It appears that I didn't write up Friday's rides. I was like 83% sure that I had, but now I'm only about 37% sure, which is about 37% too much since I'm now quite sure that it's not there and it's not in draft. Whoops. I'm just going to skip it. Just like Beethoven skipped Symphony 2.5. He went right from 2 to 3, because in the 19th century they didn't even have decimals, probably. They just didn't have any need for them back then. It was a simpler time.
Over the weekend I bought a new cycling cap (thanks for the assist, Ryan!) and its merino and has snug earflaps. I quite like it. Always important to cover your ears. That way you don't hear random strangers mocking your dorky earflapped cycling cap. But, function over form! And form-wise, it's not even that blad. It's a solid, slimming black, which is great when you have copious hair girth.
Picked up a commute buddy at 4th street on the Mall and rode behind him until Rock Creek. We didn't really talk or anything, but I rode along behind him for a couple of miles, sometimes a few feet behind other times up to a dozen yards and then I lost him at a red light and then caught back up again. About him, I remember little. A green winter hat? An older bike with downtube shifters? It's best not to grow too strached. Commute buddies are like beta fish, except normally you don't flush them when their time comes up.
Normally I feel pretty springy on a Monday morning, but my legs just didn't seem to want to participate in this morning's ride. At least, not with any vim. They participated, but you could tell that they didn't really want to be there, which complicates a bike commute somewhat. Professional cyclists tell their legs to shit up. The best a bike commuter can do is implore his legs to stop pressing snooze.
"Hey, Fingers. What's up?"
"Why didn't you put your gloves on before you left work?"
"Well, you see, I didn't think it was going to be that cold."
"Well, you see, we've been riding now for 10 minutes and you can see now that you're quite wrong."
"So, you can stop and put them on?"
The Trader Joes on 24th has about 8 u-racks in front and they're pretty good and accessible, though they fill up on more popular times but not tonight. Bike racks in underground parking garages are great (especially for store employees!), but the real bread-and-butter of grocery store (where you can buy both bread and butter) bike parking is when the racks are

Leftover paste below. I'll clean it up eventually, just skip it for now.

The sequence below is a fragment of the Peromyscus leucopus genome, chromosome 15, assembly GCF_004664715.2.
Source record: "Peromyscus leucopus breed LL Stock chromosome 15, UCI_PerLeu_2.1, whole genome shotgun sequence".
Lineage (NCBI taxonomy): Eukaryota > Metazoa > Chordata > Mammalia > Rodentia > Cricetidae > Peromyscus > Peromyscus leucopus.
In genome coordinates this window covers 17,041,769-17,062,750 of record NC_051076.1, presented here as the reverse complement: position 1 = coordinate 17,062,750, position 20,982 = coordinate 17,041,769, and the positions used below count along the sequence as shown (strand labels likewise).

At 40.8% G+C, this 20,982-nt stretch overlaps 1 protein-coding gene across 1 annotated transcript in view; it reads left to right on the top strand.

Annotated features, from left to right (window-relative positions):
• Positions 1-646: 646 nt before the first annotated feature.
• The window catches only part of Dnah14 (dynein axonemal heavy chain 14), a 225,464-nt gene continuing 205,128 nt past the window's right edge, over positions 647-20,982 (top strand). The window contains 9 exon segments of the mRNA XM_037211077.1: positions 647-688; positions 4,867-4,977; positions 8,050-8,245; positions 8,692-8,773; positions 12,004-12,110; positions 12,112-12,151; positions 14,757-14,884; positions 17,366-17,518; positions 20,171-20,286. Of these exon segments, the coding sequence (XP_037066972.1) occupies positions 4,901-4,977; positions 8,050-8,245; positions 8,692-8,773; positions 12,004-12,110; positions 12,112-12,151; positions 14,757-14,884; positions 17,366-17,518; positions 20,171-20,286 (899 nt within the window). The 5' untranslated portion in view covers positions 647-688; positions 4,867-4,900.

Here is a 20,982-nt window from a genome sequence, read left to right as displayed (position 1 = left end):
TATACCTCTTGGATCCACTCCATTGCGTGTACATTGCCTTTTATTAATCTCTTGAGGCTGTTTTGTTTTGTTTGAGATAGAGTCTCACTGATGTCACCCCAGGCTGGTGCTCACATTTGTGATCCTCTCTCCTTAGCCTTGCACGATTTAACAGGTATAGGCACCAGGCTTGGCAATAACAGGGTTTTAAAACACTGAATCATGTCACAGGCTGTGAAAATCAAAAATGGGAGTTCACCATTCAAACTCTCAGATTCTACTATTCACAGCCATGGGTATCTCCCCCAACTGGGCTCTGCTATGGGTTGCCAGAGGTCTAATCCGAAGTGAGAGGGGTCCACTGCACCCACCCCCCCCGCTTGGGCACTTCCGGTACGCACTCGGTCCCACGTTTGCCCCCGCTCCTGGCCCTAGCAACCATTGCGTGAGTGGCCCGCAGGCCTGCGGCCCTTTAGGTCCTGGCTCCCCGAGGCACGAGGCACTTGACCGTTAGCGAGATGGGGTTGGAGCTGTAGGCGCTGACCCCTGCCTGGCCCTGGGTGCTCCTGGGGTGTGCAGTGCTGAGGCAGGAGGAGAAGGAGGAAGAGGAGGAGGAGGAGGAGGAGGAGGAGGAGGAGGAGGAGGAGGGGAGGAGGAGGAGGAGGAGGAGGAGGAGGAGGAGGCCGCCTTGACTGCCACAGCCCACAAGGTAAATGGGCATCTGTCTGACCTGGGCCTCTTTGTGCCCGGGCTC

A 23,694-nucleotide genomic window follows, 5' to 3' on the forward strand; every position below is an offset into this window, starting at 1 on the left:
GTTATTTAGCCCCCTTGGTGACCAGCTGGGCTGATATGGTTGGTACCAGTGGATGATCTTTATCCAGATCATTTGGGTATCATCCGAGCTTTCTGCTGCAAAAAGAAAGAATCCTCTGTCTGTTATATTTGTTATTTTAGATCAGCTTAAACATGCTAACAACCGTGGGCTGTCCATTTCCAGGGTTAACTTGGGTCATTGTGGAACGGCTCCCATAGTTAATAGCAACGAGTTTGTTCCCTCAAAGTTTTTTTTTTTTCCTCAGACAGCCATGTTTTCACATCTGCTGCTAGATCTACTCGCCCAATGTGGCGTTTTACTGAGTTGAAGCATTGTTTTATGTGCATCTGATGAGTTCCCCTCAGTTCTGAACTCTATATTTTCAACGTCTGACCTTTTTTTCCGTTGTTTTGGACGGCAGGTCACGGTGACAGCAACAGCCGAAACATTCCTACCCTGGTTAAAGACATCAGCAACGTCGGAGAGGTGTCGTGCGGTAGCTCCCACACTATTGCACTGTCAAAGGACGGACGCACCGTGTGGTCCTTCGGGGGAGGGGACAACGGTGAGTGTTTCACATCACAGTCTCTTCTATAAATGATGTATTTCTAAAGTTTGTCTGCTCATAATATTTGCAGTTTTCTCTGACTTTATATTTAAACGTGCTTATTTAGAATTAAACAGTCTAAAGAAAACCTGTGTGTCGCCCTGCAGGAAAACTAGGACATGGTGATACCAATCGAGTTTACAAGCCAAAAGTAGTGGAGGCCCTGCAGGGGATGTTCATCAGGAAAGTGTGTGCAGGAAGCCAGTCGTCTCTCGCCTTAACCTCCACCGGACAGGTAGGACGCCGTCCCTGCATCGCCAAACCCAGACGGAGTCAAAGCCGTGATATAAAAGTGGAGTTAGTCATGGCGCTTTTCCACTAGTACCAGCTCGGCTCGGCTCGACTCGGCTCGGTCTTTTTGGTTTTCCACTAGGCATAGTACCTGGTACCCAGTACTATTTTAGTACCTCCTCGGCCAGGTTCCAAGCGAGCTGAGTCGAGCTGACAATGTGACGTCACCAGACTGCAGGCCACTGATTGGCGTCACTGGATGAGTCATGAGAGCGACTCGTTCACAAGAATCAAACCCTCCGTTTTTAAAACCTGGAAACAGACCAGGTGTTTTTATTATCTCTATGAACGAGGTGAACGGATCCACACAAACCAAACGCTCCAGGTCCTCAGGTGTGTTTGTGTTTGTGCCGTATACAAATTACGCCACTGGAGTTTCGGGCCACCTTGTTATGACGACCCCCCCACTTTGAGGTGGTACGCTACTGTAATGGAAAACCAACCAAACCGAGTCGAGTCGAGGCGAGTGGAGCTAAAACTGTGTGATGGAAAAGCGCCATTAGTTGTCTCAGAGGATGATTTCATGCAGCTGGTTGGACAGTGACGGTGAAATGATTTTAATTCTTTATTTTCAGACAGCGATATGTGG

2. Of proper quality and type.
3. As close to the entrance as possible.
You can compromise on any of these three, but if you get all three right, you can really build a loyal cadre of bicyclist shoppers, some of whom will make impulse dessert decisions and pick up a chocolate ganache Danish while waiting in line even though there might have already been cake at home.
Protestors at Connecticut and L. They marched up Connecticut into the intersection, then held a "die-in" blocking car traffic in both directions. Pedestrians and cyclists found their way through. There was some honking, but not nearly as much as I thought there'd be. A block down L, the bicyclist behind me asked me what the protest was about. I said, struggling for a graspable one-word answer to a surprisingly complicated simple question, "Ferguson" and while I'm not sure I was totally accurate, she seemed to get it, even though I was surprised she asked in the first place.
I don't know if I saw Michelle Bachman in an evening gown outside of the White House entrance by E Street, but I definitely saw people in evening gowns and I'm fairly certain I heard a guy in a tuxedo say "Michelle Bachman." But really, she wouldn't be invited to something at the White House, right?
Two NPS Park Rangers standing in the middle of the bike lane and one complained to the other that bicyclists who rode past them weren't singing their bells. Sounds about right.